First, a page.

Retired US deputy sheriff Terry Davis was speaking in Cork yesterday on the last day of his first visit to Ireland to deliver training for the voluntary Irish Search Dogs organisation.
Mr Davis spent almost 30 years working in law enforcement in Loudoun County, Virginia. He worked search dogs on dozens of cases relating to missing persons, homicide, rape, and drugs.
One of his most memorable cases was using a bloodhound, when almost all hope had faded, to locate the body of a missing two-year-old who had fallen in to a creek.
A member of the National Police Bloodhound Association, he now delivers trail dog training to police forces around the world — including the elite Swiss and German police dog handling units.
He said it took some time to convince US authorities of the value of search dogs.
“But it is now widely accepted in the US that if you can get a bloodhound out there early, you can save resources real quick,” he said. “They may solve the problem real quick but if they can’t, they can give you a direction of travel to focus resources.”
Irish Search Dogs chairman Glen Barton said: “We are trying to train our dogs, and ourselves, to the highest standard and we called Terry in because of his time and experience. The US leads the world in this area of working bloodhounds.”
Irish Search Dogs works with four types of search dog — trailing bloodhounds, air scenting, water dogs for finding people in rivers, and cadaver dogs for locating remains.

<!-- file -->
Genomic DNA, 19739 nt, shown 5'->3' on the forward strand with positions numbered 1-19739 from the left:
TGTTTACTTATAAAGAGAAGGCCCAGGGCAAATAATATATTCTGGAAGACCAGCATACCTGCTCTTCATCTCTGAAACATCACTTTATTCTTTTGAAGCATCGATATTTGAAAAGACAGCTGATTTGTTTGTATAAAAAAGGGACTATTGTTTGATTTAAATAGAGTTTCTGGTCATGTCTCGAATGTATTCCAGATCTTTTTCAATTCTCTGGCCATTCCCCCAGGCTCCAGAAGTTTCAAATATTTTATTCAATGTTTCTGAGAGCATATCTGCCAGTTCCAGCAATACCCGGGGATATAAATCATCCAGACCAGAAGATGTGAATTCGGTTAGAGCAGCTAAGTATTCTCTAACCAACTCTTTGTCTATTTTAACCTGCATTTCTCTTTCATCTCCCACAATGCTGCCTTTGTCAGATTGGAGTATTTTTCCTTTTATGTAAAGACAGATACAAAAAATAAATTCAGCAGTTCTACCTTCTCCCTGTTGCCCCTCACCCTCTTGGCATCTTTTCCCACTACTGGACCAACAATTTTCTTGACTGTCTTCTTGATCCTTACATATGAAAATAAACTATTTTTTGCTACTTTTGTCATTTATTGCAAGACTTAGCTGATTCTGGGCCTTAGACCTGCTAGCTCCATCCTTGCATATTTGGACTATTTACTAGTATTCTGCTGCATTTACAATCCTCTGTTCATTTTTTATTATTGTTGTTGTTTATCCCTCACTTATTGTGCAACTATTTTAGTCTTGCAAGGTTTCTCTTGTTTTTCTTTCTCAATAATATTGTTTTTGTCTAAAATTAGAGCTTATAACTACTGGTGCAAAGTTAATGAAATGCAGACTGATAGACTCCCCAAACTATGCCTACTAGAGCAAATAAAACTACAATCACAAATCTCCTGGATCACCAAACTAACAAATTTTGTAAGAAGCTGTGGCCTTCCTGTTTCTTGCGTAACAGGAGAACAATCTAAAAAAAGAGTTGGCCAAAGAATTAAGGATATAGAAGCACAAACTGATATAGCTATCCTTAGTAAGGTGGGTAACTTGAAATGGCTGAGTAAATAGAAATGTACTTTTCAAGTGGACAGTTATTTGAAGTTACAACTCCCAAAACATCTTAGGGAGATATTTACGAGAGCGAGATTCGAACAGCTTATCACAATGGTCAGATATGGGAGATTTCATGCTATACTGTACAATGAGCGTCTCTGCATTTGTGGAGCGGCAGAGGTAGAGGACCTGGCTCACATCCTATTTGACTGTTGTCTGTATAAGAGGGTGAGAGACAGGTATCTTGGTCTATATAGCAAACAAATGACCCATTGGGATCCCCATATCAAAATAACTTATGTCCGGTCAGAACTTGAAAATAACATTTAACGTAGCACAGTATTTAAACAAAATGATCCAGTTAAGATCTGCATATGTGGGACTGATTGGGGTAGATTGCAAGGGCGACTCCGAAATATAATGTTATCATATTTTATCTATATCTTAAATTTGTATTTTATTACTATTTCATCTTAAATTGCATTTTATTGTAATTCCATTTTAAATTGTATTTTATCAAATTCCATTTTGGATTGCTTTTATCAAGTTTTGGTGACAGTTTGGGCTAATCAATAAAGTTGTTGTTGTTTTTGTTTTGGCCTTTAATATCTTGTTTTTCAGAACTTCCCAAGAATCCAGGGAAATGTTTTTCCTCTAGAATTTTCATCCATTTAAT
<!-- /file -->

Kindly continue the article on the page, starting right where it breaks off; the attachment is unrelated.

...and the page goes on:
It is the only group in Ireland which uses fully bred bloodhounds for trailing — their stars include Achilles, Max, Byron, and Lilly.
Mr Barton said they hope to convince the Irish authorities of the value of bloodhounds in assisting in missing person searches.
“The attitude here is often to call the dogs in when everything else has failed. We would hope to convince the authorities of the valuable resource we are and to give us the early call.”
Instead of deploying several assets and resources such as coastguard helicopters, civil defence units, and volunteers across a wide area, Mr Barton said bloodhounds can help focus assets in a particular area.
“They are particularly useful in situations where CCTV is not available, where gardaí don’t have a ‘place last scene’ location, or a mobile phone location.”
He cited an example from West Cork recently where a local garda who was aware of their work called them soon after a car was found abandoned near a river.
A bloodhound got a scent from the car, trailed the scent for several hundred metres along the river bank, and identified where the person entered the river.
It allowed gardaí to eliminate vast swathes of forestry and concentrate their search downstream.
It resulted in the recovery of a body from the river within three hours — preventing a grieving family from an agonising wait.